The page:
Several readers mentioned that the plot of sea ice anomaly in the Arctic shown in the last post has much greater fluctuation after about 2007. Anomaly values are the difference between a given time’s extent, and the average for that time of year, so to get anomalies you take the original values and subtract the average seasonal cycle. It was correctly concluded that the exaggerated fluctuations after 2007 are because the seasonal cycle itself has changed; subtracting the average seasonal cycle still leaves that difference in place.
We can analyze the actual sea ice extent (not anomalies) to estimate not just the size (i.e. amplitude) and shape of the seasonal cycle, but how that has changed over time. Fourier analysis is an easy way to get at the average seasonal cycle; a straightforward way to get at its changes is windowed Fourier analysis. With it, we can directly estimate how the amplitude has changed over time. I got this:
Clearly, after about 2007 the seasonal cycle is bigger, i.e. the difference between winter-spring and summer-fall sea ice extent has increased.
I’ve often computed what I call an adaptive anomaly, in which anomaly values are computed by subtracting a changing seasonal cycle, one designed to capture the trend in seasonal amplitude but not the fluctuations. One estimate of that is like this:
When we subtract this “adaptive” seasonal cycle from the extent data, we get the adaptive anomaly:
It’s essentially the same as the basic anomaly, and definitely shows the same overall trend, except that the exaggerated fluctuations post-2007 are no longer there because we’ve allowed the average seasonal cycle to “catch up” to its change over time.
Of course the seasonal cycle itself is of interest, and windowed Fourier analysis enables us to estimate more than just its amplitude. In fact the amplitude from windowed Fourier analysis is that of the fundamental harmonic only, so it’s only an approximation to the amplitude of the cycle. The full amplitude depends on the size and timing of the harmonics in a Fourier expansion.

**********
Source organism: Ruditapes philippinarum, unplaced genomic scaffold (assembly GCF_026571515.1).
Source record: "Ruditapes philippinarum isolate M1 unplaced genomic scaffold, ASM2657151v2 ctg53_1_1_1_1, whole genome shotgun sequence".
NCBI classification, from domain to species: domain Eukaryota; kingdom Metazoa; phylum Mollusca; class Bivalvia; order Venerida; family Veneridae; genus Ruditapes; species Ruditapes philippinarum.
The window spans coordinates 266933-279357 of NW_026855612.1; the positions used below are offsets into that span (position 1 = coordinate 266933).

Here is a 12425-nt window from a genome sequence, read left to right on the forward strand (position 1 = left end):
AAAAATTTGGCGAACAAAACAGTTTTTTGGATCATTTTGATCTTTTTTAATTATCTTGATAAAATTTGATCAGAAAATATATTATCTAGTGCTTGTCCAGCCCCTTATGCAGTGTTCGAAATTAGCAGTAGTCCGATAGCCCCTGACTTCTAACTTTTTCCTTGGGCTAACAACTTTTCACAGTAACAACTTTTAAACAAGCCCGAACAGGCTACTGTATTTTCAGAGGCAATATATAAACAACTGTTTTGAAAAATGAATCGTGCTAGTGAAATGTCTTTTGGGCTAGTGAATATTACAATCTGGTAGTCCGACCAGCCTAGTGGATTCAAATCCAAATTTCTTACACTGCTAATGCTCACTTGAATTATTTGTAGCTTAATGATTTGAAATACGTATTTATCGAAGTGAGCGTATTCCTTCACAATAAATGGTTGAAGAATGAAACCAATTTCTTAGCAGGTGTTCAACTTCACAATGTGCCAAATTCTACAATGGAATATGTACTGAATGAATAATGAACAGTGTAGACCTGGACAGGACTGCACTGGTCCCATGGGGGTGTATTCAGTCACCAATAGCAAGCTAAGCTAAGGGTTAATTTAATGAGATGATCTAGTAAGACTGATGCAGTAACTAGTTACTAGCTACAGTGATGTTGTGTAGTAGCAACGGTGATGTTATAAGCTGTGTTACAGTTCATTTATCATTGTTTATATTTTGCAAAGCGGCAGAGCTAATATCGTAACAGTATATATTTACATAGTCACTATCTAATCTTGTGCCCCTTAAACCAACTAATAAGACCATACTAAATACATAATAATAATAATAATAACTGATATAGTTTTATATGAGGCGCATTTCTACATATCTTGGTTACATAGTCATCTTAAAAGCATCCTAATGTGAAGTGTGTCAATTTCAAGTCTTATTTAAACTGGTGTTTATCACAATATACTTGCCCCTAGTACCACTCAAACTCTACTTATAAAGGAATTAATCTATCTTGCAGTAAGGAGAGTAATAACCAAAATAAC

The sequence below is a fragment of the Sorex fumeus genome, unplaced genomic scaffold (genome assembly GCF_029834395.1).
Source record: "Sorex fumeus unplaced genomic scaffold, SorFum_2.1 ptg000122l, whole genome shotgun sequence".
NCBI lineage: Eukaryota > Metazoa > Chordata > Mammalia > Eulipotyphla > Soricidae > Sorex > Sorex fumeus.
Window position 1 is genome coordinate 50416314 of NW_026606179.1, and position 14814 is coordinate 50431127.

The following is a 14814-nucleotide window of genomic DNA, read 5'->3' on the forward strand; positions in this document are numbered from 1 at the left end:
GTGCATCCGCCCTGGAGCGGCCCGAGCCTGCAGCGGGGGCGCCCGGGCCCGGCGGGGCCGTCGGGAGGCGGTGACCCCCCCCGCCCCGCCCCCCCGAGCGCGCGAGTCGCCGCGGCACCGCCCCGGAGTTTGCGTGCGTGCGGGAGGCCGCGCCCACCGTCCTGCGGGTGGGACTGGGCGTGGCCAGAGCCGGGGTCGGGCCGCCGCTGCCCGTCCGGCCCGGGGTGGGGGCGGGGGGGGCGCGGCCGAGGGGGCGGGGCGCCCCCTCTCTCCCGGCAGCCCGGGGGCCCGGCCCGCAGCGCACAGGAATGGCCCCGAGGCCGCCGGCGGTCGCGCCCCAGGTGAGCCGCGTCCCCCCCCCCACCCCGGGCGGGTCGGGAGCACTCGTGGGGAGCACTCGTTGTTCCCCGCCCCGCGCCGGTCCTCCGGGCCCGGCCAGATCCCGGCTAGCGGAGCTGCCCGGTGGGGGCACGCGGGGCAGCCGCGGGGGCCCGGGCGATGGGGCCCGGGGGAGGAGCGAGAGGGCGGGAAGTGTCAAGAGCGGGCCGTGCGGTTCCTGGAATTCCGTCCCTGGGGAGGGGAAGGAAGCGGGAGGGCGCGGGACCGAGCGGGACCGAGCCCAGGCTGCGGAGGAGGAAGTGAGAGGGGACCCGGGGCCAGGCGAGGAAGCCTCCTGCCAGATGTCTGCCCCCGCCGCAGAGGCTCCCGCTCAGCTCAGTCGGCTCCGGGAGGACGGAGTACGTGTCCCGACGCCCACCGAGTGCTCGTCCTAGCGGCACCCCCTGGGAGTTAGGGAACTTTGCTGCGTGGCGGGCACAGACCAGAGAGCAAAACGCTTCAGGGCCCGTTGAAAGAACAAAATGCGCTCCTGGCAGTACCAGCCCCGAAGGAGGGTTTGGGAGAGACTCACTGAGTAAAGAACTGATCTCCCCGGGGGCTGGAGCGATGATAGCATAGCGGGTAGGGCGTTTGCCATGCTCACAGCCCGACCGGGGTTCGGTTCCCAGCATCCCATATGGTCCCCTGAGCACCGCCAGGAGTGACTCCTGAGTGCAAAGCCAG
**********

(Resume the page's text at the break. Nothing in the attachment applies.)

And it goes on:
Let’s start by looking at the phase of the fundamental harmonic, the phase of its maximum:
There’s lots of fluctuation of course, but the main result is that the maximum has tended to occur later in the year, by about 3 days, since 2007. This is the maximum of the fundamental harmonic of course.
We can also look at the amplitudes and phases of the higher harmonics, the overtones in a Fourier series expansion. I’ll plot relative amplitude, which is the ratio of an overtone’s amplitude to that of the fundamental (relative phases and amplitudes are used to great advantage in the study of the light curves of variable stars). Here they are for the first three overtones:
The main difference is that the 1st overtone has grown a little bit larger relative to the fundamental since around 2007.
I’ll also plot relative phase, which is the phase of an overtone when the fundamental is at maximum:
These have changed little, except the 3rd overtone. However, the 3rd overtone is weaker so its phase is more uncertain, hence its relative phase is likewise more uncertain.
The fact that the 1st overtone is at relative phase close to 0.5 cycles means that it bottoms out when the fundamental peaks and when the fundamental bottoms out. This makes the cycle more “pointy” at its minimum and more flattened at its maximum. The fact that its relative amplitude has increased means that the degree of “pointiness” has increased.
We can see the same thing if we simply compute the average annual cycle for different times spans of the data. I divided the time span into three sections, from 1979 to 1993, 1993 to 2007, and 2007 to 2017. Here’s how their average annual cycles compare:
The most obvious change is that the cycles have gotten lower — simply because Arctic sea ice is going down overall. But we also see the more “pointy” minima around September and more flattened maxima around March, as well as the fact that since 2007 the cycle has shifted phase to occur a few days later in the year.
What do all these changes signify? I really don’t know; I’m not a sea ice expert and I don’t have a strong intuition about it. Except for one thing: the overall decline is because of global warming. Global warming is because of humans burning fossil fuels. And the changes we’re seeing, so pronounced in the Arctic, are going to mean trouble. We should slow down our carbon emissions, and stop them altogether, as soon as is practical.
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